Large-Scale Total Water Storage and Water Flux Changes over the Arid and Semiarid Parts of the Middle East from GRACE and Reanalysis Products
MetadataShow full item record
© 2016 The Author(s). Previous studies indicate that water storage over a large part of the Middle East has been decreased over the last decade. Variability in the total (hydrological) water flux (TWF, i.e., precipitation minus evapotranspiration minus runoff) and water storage changes of the Tigris–Euphrates river basin and Iran’s six major basins (Khazar, Persian, Urmia, Markazi, Hamun, and Sarakhs) over 2003–2013 is assessed in this study. Our investigation is performed based on the TWF that are estimated as temporal derivatives of terrestrial water storage (TWS) changes from the Gravity Recovery and Climate Experiment (GRACE) products and those from the reanalysis products of ERA-Interim and MERRA-Land. An inversion approach is applied to consistently estimate the spatio-temporal changes of soil moisture and groundwater storage compartments of the seven basins during the study period from GRACE TWS, altimetry, and land surface model products. The influence of TWF trends on separated water storage compartments is then explored. Our results, estimated as basin averages, indicate negative trends in the maximums of TWF peaks that reach up to -5.2 and -2.6 (mm/month/year) over 2003–2013, respectively, for the Urmia and Tigris–Euphrates basins, which are most likely due to the reported meteorological drought. Maximum amplitudes of the soil moisture compartment exhibit negative trends of -11.1, -6.6, -6.1, -4.8, -4.7, -3.8, and -1.2 (mm/year) for Urmia, Tigris–Euphrates, Khazar, Persian, Markazi, Sarakhs, and Hamun basins, respectively. Strong groundwater storage decrease is found, respectively, within the Khazar -8.6 (mm/year) and Sarakhs -7.0 (mm/year) basins. The magnitude of water storage decline in the Urmia and Tigris–Euphrates basins is found to be bigger than the decrease in the monthly accumulated TWF indicating a contribution of human water use, as well as surface and groundwater flow to the storage decline over the study area.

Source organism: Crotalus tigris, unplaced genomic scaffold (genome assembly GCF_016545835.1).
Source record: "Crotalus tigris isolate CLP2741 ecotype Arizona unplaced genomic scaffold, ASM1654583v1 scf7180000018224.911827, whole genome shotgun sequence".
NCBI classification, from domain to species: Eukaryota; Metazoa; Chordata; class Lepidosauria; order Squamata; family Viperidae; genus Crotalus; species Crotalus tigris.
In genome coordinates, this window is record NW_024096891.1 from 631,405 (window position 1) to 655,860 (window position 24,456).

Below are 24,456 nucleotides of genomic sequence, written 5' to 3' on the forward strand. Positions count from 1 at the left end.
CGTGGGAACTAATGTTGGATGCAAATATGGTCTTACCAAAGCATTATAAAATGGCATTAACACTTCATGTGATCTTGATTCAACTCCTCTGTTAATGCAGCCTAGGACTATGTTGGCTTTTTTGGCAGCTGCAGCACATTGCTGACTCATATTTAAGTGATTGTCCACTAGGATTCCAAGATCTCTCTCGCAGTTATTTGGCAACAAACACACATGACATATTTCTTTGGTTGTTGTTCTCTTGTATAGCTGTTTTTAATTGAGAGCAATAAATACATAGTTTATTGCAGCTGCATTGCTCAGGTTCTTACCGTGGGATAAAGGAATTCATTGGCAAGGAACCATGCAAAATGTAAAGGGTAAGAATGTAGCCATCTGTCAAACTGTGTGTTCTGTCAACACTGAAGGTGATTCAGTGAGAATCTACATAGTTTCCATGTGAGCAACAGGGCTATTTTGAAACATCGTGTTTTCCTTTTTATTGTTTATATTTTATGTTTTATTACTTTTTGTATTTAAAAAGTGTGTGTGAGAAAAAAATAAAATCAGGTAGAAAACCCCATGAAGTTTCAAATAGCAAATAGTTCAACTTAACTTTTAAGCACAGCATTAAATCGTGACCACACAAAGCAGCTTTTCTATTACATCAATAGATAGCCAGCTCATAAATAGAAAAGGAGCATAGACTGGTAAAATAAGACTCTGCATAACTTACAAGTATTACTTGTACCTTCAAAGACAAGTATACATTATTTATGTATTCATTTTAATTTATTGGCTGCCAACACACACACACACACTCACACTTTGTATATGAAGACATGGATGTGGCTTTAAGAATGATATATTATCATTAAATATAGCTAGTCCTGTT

Showing items related by title, author, creator and subject.
Understanding the association between climate variability and the Nile's water level fluctuations and water storage changes during 1992–2016Khaki, M.; Awange, Joseph; Forootan, E.; Kuhn, Michael (2018)© 2018 Elsevier B.V. With the construction of the largest dam in Africa, the Grand Ethiopian Renaissance Dam (GERD) along the Blue Nile, the Nile is back in the news. This, combined with Bujagali Dam on the White Nile are ...
A two-update ensemble Kalman filter for land hydrological data assimilation with an uncertain constraintKhaki, M.; Ait-El-Fquih, B.; Hoteit, I.; Forootan, E.; Awange, Joseph; Kuhn, Michael (2017)Â© 2017 Elsevier B.V. Assimilating Gravity Recovery And Climate Experiment (GRACE) data into land hydrological models provides a valuable opportunity to improve the modelsâ€™ forecasts and increases our knowledge of ...
Understanding the decline of water storage across the Ramser-Lake Naivasha using satellite-based methodsAwange, Joseph; Forootan, E.; Kusche, J.; Kiema, J.; Omondi, P.; Heck, B.; Fleming, K.; Ohanya, S.; Gonçalves, Rodrigo (2013)It has been postulated that Lake Naivasha, Kenya, has experienced a rapid decrease (and fluctuations) in its spatial extent and level between the years 2002 to 2010. Many factors have been advanced to explain this, with ...